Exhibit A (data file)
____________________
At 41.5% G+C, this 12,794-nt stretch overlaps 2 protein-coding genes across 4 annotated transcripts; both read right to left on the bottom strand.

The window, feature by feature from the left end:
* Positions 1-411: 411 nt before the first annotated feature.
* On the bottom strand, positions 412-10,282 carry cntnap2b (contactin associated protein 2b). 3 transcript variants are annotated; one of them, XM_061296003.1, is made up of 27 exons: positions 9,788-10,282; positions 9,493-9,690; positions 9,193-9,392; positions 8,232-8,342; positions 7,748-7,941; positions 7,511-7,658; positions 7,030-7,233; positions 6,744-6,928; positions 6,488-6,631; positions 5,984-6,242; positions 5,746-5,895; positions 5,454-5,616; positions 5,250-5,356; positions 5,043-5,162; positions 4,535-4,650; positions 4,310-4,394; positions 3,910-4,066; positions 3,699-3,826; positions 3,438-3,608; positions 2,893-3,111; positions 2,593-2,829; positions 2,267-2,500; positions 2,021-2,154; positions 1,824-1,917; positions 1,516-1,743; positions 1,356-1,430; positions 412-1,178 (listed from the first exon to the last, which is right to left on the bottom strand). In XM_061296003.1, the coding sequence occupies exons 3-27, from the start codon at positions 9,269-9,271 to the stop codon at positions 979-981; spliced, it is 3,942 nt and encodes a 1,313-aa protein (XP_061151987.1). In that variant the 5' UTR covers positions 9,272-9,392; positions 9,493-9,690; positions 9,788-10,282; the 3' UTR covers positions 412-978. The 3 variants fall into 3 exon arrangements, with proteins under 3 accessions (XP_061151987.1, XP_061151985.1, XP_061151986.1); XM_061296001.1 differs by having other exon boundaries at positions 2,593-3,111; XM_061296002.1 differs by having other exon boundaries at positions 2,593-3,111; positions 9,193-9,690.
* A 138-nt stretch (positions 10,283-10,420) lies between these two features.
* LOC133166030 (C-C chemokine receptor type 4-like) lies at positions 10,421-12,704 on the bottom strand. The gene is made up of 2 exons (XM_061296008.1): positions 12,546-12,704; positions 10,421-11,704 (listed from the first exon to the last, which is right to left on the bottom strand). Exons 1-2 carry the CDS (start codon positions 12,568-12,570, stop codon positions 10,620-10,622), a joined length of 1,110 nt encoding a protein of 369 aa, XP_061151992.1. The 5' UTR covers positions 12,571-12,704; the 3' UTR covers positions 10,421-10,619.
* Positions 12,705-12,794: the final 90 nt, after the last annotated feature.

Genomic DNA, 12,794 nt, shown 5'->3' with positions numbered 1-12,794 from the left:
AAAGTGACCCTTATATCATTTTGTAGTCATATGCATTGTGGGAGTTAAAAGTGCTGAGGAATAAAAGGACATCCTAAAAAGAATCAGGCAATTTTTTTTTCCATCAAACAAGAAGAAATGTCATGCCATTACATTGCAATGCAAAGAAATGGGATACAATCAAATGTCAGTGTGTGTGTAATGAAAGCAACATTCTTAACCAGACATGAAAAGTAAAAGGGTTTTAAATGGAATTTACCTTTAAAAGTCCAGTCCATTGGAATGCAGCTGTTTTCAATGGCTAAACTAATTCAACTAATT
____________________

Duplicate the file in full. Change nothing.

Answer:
At 41.5% G+C, this 12,794-nt stretch overlaps 2 protein-coding genes across 4 annotated transcripts; both read right to left on the bottom strand.

The window, feature by feature from the left end:
* Positions 1-411: 411 nt before the first annotated feature.
* On the bottom strand, positions 412-10,282 carry cntnap2b (contactin associated protein 2b). 3 transcript variants are annotated; one of them, XM_061296003.1, is made up of 27 exons: positions 9,788-10,282; positions 9,493-9,690; positions 9,193-9,392; positions 8,232-8,342; positions 7,748-7,941; positions 7,511-7,658; positions 7,030-7,233; positions 6,744-6,928; positions 6,488-6,631; positions 5,984-6,242; positions 5,746-5,895; positions 5,454-5,616; positions 5,250-5,356; positions 5,043-5,162; positions 4,535-4,650; positions 4,310-4,394; positions 3,910-4,066; positions 3,699-3,826; positions 3,438-3,608; positions 2,893-3,111; positions 2,593-2,829; positions 2,267-2,500; positions 2,021-2,154; positions 1,824-1,917; positions 1,516-1,743; positions 1,356-1,430; positions 412-1,178 (listed from the first exon to the last, which is right to left on the bottom strand). In XM_061296003.1, the coding sequence occupies exons 3-27, from the start codon at positions 9,269-9,271 to the stop codon at positions 979-981; spliced, it is 3,942 nt and encodes a 1,313-aa protein (XP_061151987.1). In that variant the 5' UTR covers positions 9,272-9,392; positions 9,493-9,690; positions 9,788-10,282; the 3' UTR covers positions 412-978. The 3 variants fall into 3 exon arrangements, with proteins under 3 accessions (XP_061151987.1, XP_061151985.1, XP_061151986.1); XM_061296001.1 differs by having other exon boundaries at positions 2,593-3,111; XM_061296002.1 differs by having other exon boundaries at positions 2,593-3,111; positions 9,193-9,690.
* A 138-nt stretch (positions 10,283-10,420) lies between these two features.
* LOC133166030 (C-C chemokine receptor type 4-like) lies at positions 10,421-12,704 on the bottom strand. The gene is made up of 2 exons (XM_061296008.1): positions 12,546-12,704; positions 10,421-11,704 (listed from the first exon to the last, which is right to left on the bottom strand). Exons 1-2 carry the CDS (start codon positions 12,568-12,570, stop codon positions 10,620-10,622), a joined length of 1,110 nt encoding a protein of 369 aa, XP_061151992.1. The 5' UTR covers positions 12,571-12,704; the 3' UTR covers positions 10,421-10,619.
* Positions 12,705-12,794: the final 90 nt, after the last annotated feature.

Genomic DNA, 12,794 nt, shown 5'->3' with positions numbered 1-12,794 from the left:
AAAGTGACCCTTATATCATTTTGTAGTCATATGCATTGTGGGAGTTAAAAGTGCTGAGGAATAAAAGGACATCCTAAAAAGAATCAGGCAATTTTTTTTTCCATCAAACAAGAAGAAATGTCATGCCATTACATTGCAATGCAAAGAAATGGGATACAATCAAATGTCAGTGTGTGTGTAATGAAAGCAACATTCTTAACCAGACATGAAAAGTAAAAGGGTTTTAAATGGAATTTACCTTTAAAAGTCCAGTCCATTGGAATGCAGCTGTTTTCAATGGCTAAACTAATTCAACTAATT